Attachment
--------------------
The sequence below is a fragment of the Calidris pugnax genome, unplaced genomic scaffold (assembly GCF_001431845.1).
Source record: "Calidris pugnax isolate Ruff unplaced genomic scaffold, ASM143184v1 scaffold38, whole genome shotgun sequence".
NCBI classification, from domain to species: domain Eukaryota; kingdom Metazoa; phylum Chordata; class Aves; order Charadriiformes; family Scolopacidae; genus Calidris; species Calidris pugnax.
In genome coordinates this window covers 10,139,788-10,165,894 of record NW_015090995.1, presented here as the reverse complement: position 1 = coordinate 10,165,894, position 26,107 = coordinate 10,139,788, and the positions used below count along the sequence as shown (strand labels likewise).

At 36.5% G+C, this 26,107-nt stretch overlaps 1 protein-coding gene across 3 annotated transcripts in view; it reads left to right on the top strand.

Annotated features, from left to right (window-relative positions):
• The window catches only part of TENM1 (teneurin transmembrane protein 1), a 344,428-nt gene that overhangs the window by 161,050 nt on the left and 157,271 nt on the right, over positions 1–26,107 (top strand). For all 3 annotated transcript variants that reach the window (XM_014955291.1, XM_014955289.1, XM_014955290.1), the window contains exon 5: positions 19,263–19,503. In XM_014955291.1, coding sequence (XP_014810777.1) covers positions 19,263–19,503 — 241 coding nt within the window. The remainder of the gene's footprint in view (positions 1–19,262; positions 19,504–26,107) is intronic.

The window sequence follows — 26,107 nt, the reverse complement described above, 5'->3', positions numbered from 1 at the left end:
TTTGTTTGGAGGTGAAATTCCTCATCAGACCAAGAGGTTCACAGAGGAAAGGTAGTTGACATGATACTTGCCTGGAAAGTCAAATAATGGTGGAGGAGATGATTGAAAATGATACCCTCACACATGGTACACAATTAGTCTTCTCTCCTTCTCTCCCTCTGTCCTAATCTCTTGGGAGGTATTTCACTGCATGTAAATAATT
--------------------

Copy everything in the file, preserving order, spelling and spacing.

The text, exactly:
The sequence below is a fragment of the Calidris pugnax genome, unplaced genomic scaffold (assembly GCF_001431845.1).
Source record: "Calidris pugnax isolate Ruff unplaced genomic scaffold, ASM143184v1 scaffold38, whole genome shotgun sequence".
NCBI classification, from domain to species: domain Eukaryota; kingdom Metazoa; phylum Chordata; class Aves; order Charadriiformes; family Scolopacidae; genus Calidris; species Calidris pugnax.
In genome coordinates this window covers 10,139,788-10,165,894 of record NW_015090995.1, presented here as the reverse complement: position 1 = coordinate 10,165,894, position 26,107 = coordinate 10,139,788, and the positions used below count along the sequence as shown (strand labels likewise).

At 36.5% G+C, this 26,107-nt stretch overlaps 1 protein-coding gene across 3 annotated transcripts in view; it reads left to right on the top strand.

Annotated features, from left to right (window-relative positions):
• The window catches only part of TENM1 (teneurin transmembrane protein 1), a 344,428-nt gene that overhangs the window by 161,050 nt on the left and 157,271 nt on the right, over positions 1–26,107 (top strand). For all 3 annotated transcript variants that reach the window (XM_014955291.1, XM_014955289.1, XM_014955290.1), the window contains exon 5: positions 19,263–19,503. In XM_014955291.1, coding sequence (XP_014810777.1) covers positions 19,263–19,503 — 241 coding nt within the window. The remainder of the gene's footprint in view (positions 1–19,262; positions 19,504–26,107) is intronic.

The window sequence follows — 26,107 nt, the reverse complement described above, 5'->3', positions numbered from 1 at the left end:
TTTGTTTGGAGGTGAAATTCCTCATCAGACCAAGAGGTTCACAGAGGAAAGGTAGTTGACATGATACTTGCCTGGAAAGTCAAATAATGGTGGAGGAGATGATTGAAAATGATACCCTCACACATGGTACACAATTAGTCTTCTCTCCTTCTCTCCCTCTGTCCTAATCTCTTGGGAGGTATTTCACTGCATGTAAATAATT